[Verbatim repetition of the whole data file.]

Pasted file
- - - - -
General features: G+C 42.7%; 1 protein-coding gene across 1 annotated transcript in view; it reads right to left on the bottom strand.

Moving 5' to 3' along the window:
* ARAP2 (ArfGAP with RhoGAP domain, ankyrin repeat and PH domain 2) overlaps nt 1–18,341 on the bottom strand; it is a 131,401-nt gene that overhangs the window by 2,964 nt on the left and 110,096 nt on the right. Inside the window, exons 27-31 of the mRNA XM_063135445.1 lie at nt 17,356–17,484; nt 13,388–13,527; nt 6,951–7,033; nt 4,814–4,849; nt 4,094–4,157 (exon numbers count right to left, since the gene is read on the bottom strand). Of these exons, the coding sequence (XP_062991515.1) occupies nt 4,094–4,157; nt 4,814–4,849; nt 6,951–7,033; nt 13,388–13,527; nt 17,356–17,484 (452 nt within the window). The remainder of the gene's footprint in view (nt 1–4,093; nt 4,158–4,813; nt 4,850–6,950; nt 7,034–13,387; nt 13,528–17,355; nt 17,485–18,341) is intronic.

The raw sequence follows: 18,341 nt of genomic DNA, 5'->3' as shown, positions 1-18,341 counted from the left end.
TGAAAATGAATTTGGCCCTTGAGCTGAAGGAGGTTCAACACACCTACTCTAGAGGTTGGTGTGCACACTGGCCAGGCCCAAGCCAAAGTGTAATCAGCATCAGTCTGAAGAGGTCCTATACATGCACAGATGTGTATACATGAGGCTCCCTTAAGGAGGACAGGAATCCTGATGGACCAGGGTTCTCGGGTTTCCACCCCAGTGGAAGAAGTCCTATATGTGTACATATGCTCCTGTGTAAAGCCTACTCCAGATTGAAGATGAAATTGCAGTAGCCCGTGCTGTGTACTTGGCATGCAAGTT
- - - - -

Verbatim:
General features: G+C 42.7%; 1 protein-coding gene across 1 annotated transcript in view; it reads right to left on the bottom strand.

Moving 5' to 3' along the window:
* ARAP2 (ArfGAP with RhoGAP domain, ankyrin repeat and PH domain 2) overlaps nt 1–18,341 on the bottom strand; it is a 131,401-nt gene that overhangs the window by 2,964 nt on the left and 110,096 nt on the right. Inside the window, exons 27-31 of the mRNA XM_063135445.1 lie at nt 17,356–17,484; nt 13,388–13,527; nt 6,951–7,033; nt 4,814–4,849; nt 4,094–4,157 (exon numbers count right to left, since the gene is read on the bottom strand). Of these exons, the coding sequence (XP_062991515.1) occupies nt 4,094–4,157; nt 4,814–4,849; nt 6,951–7,033; nt 13,388–13,527; nt 17,356–17,484 (452 nt within the window). The remainder of the gene's footprint in view (nt 1–4,093; nt 4,158–4,813; nt 4,850–6,950; nt 7,034–13,387; nt 13,528–17,355; nt 17,485–18,341) is intronic.

The raw sequence follows: 18,341 nt of genomic DNA, 5'->3' as shown, positions 1-18,341 counted from the left end.
TGAAAATGAATTTGGCCCTTGAGCTGAAGGAGGTTCAACACACCTACTCTAGAGGTTGGTGTGCACACTGGCCAGGCCCAAGCCAAAGTGTAATCAGCATCAGTCTGAAGAGGTCCTATACATGCACAGATGTGTATACATGAGGCTCCCTTAAGGAGGACAGGAATCCTGATGGACCAGGGTTCTCGGGTTTCCACCCCAGTGGAAGAAGTCCTATATGTGTACATATGCTCCTGTGTAAAGCCTACTCCAGATTGAAGATGAAATTGCAGTAGCCCGTGCTGTGTACTTGGCATGCAAGTT